All hail The Pick of Destiny

The dynamic rocking duo of Jack Black and Kyle Gass have long claimed to be the greatest hard rock band in the world. The punchline of their best jokes are the performers themselves — two overweight, slovenly doofuses with acoustic guitars stepping up to the stage at a dive bar’s open-mic night. “How can these two jokers be the best band in the world?” asks the crowd, preparing to throw tomatoes and beer bottles.

When Gass starts playing and Black starts singing, Tenacious D starts rocking, and suddenly you’re convinced: These guys have chops. The riffs are catchy. The lyrics are hilariously over-the-top: equal parts self-told history, party anthem, and dragon-slaying imagery. Jack Black is bouncing all over the stage, and — wait, did he just say that he wants to !@#$ you in your %$&^ with his $#@! of rock? You bet your @*%$ he did.

It’s this mix of witty lyrics, shredding riffs (on acoustic six-strings), vulgar banter, endearing megalomania, mystical allegory, and obsessive worship of classic rock that has allowed Tenacious D to function. They can make you believe that they are truly the best band in the world; the tragedy is that the rest of the world doesn’t know it yet.

Tenacious D first rose to fame on a series of HBO shorts that followed the duo as they attempted to get a record deal and wow the crowd at open-mic night. Tenacious D developed a rabid fan base from the shorts, but their career erupted like a Van Halen guitar solo with the release of their first album.

Tenacious D’s 2001 self-titled album is perhaps the greatest fusion of hard rock and humor ever created — This is Spinal Tap is the only possible comparison. Although the album carried on the D’s endearing mix of rock anthems and ribald chitchat (the themes of which can not be reprinted here since this is a family newspaper), the album’s production was the true shock: Like Bob Dylan at the 1965 Newport Festival, Tenacious D had gone electric.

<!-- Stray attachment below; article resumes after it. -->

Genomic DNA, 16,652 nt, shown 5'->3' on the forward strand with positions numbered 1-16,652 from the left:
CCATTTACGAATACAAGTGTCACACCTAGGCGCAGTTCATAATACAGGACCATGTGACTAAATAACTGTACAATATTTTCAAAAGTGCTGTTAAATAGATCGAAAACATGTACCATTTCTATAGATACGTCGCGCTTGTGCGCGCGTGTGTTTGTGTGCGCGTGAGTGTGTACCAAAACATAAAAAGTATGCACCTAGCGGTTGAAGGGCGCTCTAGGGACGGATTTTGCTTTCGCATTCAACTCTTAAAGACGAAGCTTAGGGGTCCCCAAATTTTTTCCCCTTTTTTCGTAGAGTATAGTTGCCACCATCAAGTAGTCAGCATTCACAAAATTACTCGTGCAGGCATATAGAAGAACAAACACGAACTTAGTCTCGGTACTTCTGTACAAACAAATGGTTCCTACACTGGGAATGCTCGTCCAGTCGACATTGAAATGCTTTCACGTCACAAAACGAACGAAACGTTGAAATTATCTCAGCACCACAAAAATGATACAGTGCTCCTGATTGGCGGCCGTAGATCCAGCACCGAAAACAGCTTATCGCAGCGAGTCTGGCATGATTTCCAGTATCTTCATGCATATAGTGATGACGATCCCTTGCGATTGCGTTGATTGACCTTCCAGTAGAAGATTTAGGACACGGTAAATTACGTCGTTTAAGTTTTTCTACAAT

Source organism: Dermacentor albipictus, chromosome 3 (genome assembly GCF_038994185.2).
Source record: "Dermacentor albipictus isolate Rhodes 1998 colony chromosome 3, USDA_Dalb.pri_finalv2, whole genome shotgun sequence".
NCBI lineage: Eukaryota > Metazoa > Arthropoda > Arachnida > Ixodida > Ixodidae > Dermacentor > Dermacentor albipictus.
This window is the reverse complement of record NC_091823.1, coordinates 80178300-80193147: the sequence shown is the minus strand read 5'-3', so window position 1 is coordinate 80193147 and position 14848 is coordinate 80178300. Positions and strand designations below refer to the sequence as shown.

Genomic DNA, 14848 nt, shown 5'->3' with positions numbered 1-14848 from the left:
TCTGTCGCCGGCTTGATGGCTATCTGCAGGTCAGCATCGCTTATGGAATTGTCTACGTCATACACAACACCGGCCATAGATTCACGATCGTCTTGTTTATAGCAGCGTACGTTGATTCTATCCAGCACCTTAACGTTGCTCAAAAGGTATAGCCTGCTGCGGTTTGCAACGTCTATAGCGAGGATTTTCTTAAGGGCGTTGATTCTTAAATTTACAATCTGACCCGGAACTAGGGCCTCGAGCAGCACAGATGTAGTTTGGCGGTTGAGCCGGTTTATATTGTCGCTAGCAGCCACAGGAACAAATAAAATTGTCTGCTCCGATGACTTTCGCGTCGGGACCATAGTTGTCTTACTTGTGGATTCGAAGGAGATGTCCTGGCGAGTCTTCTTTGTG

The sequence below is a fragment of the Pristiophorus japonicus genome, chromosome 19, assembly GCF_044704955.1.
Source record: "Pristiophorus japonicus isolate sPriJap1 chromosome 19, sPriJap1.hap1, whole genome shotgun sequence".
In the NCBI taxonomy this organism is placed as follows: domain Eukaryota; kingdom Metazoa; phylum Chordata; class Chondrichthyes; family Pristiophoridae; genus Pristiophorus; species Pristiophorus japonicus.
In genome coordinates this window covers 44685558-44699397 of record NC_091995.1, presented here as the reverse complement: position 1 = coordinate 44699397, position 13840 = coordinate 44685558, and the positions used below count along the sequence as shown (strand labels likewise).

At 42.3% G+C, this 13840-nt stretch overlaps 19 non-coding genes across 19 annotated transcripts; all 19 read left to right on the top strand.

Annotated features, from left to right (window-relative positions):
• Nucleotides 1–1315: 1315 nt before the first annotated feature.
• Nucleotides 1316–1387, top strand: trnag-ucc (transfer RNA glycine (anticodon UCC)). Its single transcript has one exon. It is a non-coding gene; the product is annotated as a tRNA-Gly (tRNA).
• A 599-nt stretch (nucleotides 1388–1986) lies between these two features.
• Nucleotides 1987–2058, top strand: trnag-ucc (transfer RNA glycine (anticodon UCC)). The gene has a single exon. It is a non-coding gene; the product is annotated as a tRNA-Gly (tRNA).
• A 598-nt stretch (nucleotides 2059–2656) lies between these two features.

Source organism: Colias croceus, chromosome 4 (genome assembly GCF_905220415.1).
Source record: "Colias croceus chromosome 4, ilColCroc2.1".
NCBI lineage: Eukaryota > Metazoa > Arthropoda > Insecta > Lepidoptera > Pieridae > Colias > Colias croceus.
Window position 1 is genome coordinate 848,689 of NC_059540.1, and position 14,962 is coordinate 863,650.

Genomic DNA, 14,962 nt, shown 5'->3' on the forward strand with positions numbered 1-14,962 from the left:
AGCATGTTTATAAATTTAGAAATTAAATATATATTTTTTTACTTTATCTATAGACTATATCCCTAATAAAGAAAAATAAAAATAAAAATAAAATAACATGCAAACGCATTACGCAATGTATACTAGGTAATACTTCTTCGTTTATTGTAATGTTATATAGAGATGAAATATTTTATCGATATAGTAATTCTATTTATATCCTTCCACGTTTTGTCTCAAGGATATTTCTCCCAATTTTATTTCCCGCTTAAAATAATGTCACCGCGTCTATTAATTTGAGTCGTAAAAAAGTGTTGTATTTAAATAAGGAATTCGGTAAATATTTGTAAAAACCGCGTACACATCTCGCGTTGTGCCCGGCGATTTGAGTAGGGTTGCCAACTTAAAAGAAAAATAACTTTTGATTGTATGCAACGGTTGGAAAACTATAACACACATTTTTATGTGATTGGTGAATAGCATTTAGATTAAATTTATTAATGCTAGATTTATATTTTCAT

Produced by the Dust Brothers, Tenacious D took both new and old material and cranked it all up to 11. Maybe even 11.5 or 12. The D used electric guitars and synthesizers for soaring highs and added drums, courtesy of Foo Fighters’ Dave Grohl, for punishing, earth-shaking lows. The album sounded about a million miles away from two guys with acoustics on open-mic night. At the same time, the beauty of the production was that the album probably sounded exactly like Tenacious D always imagined that they did in their heads.

It was an epic alteration of their core sound that likely earned the band 10 fans for every old fan they alienated. Although the songs were still mainly tributes to Black’s and Gass’ sexual prowess and rocking powers, the newly bombastic sound connected the album to the metal bands that influenced its creation. One song, “Dio,” even went so far as to demand that Ronnie James Dio (of Black Sabbath) step down so that Tenacious D could ascend to his throne.

This all worked beautifully in Tenacious D’s favor: The album sold briskly and produced four singles, including “Wonderboy” and “Tribute,” an ode to an unnamed greatest song in the world.

Enter 2006: After stealing the show in High Fidelity and starring in School of Rock, King Kong, and Nacho Libre, Jack Black is a movie star in his own right. Tenacious D had created the album they always wanted to make, so it was time to tell the story Black and Gass had always wanted to tell: theirs. The two rockers do exactly that in their upcoming feature-length film: Tenacious D in: The Pick of Destiny.

More Harold and Kumar Go To White Castle8 than *This is Spinal Tap, The Pick of Destiny once again retells the history of the band’s formation. Black flees his oppressive Christian upbringing in the Midwest for California, where he meets guitar virtuoso Gass. Gass offers to teach Black how to play guitar in exchange for what amounts to indentured servitude, and a band is born. But when the duo hear of a magical guitar pick made from the tooth of the devil that grants the user supernatural shredding skills, they begin a quest to break into the Rock ’n’ Roll Hall of Fame and Museum and steal the pick.

The movie is half musical comedy and half spaced-out road trip. At 90 minutes, the film stretches the limits of how much Jack Black one can take; however, there is enough inspired vulgarity here to make this one worth the price of admission. I don’t dare spoil any of the best jokes, but I will say that there are some enjoyable cameos by Meat Loaf, Amy Poehler, Tim Robbins, and even Ronnie James Dio himself. Paul F. Tomkins (reprising his role from the shorts as the indifferent open-mic host) absolutely steals the show with the two best lines (again, neither of which can be reprinted).

In sum, The Pick of Destiny is no Citizen Kane, but — let’s face it — you didn’t strap on your Gibson Flying V, your torn leather pants, and your AC/DC T-shirt to go to the ballet, did you? Tenacious D is in theaters now. Dress to rock out.